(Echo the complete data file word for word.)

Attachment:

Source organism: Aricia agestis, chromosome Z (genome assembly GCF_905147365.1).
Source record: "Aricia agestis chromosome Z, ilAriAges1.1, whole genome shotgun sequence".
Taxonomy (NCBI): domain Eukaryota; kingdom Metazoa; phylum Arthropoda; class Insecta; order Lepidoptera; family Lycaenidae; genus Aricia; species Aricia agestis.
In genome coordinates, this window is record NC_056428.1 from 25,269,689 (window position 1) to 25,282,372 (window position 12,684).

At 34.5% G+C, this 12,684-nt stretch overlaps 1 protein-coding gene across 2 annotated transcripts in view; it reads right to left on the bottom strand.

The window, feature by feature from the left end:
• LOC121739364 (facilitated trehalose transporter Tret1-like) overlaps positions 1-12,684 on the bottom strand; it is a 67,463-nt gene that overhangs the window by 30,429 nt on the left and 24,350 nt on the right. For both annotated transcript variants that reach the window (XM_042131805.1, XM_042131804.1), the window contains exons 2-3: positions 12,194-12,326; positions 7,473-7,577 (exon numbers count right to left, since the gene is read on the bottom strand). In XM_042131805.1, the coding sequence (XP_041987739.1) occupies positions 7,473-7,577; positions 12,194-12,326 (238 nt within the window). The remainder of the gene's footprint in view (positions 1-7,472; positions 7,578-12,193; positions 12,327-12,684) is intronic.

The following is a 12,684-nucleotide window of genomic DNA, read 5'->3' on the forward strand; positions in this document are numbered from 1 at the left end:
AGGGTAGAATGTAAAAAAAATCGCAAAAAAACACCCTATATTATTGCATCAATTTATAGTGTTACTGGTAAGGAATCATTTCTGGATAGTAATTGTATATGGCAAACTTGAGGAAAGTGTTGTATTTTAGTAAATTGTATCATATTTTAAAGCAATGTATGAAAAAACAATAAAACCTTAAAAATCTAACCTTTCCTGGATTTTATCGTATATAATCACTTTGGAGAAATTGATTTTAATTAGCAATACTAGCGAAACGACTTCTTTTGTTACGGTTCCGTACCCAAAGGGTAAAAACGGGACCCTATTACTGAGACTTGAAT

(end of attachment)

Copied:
Source organism: Aricia agestis, chromosome Z (genome assembly GCF_905147365.1).
Source record: "Aricia agestis chromosome Z, ilAriAges1.1, whole genome shotgun sequence".
Taxonomy (NCBI): domain Eukaryota; kingdom Metazoa; phylum Arthropoda; class Insecta; order Lepidoptera; family Lycaenidae; genus Aricia; species Aricia agestis.
In genome coordinates, this window is record NC_056428.1 from 25,269,689 (window position 1) to 25,282,372 (window position 12,684).

At 34.5% G+C, this 12,684-nt stretch overlaps 1 protein-coding gene across 2 annotated transcripts in view; it reads right to left on the bottom strand.

The window, feature by feature from the left end:
• LOC121739364 (facilitated trehalose transporter Tret1-like) overlaps positions 1-12,684 on the bottom strand; it is a 67,463-nt gene that overhangs the window by 30,429 nt on the left and 24,350 nt on the right. For both annotated transcript variants that reach the window (XM_042131805.1, XM_042131804.1), the window contains exons 2-3: positions 12,194-12,326; positions 7,473-7,577 (exon numbers count right to left, since the gene is read on the bottom strand). In XM_042131805.1, the coding sequence (XP_041987739.1) occupies positions 7,473-7,577; positions 12,194-12,326 (238 nt within the window). The remainder of the gene's footprint in view (positions 1-7,472; positions 7,578-12,193; positions 12,327-12,684) is intronic.

The following is a 12,684-nucleotide window of genomic DNA, read 5'->3' on the forward strand; positions in this document are numbered from 1 at the left end:
AGGGTAGAATGTAAAAAAAATCGCAAAAAAACACCCTATATTATTGCATCAATTTATAGTGTTACTGGTAAGGAATCATTTCTGGATAGTAATTGTATATGGCAAACTTGAGGAAAGTGTTGTATTTTAGTAAATTGTATCATATTTTAAAGCAATGTATGAAAAAACAATAAAACCTTAAAAATCTAACCTTTCCTGGATTTTATCGTATATAATCACTTTGGAGAAATTGATTTTAATTAGCAATACTAGCGAAACGACTTCTTTTGTTACGGTTCCGTACCCAAAGGGTAAAAACGGGACCCTATTACTGAGACTTGAAT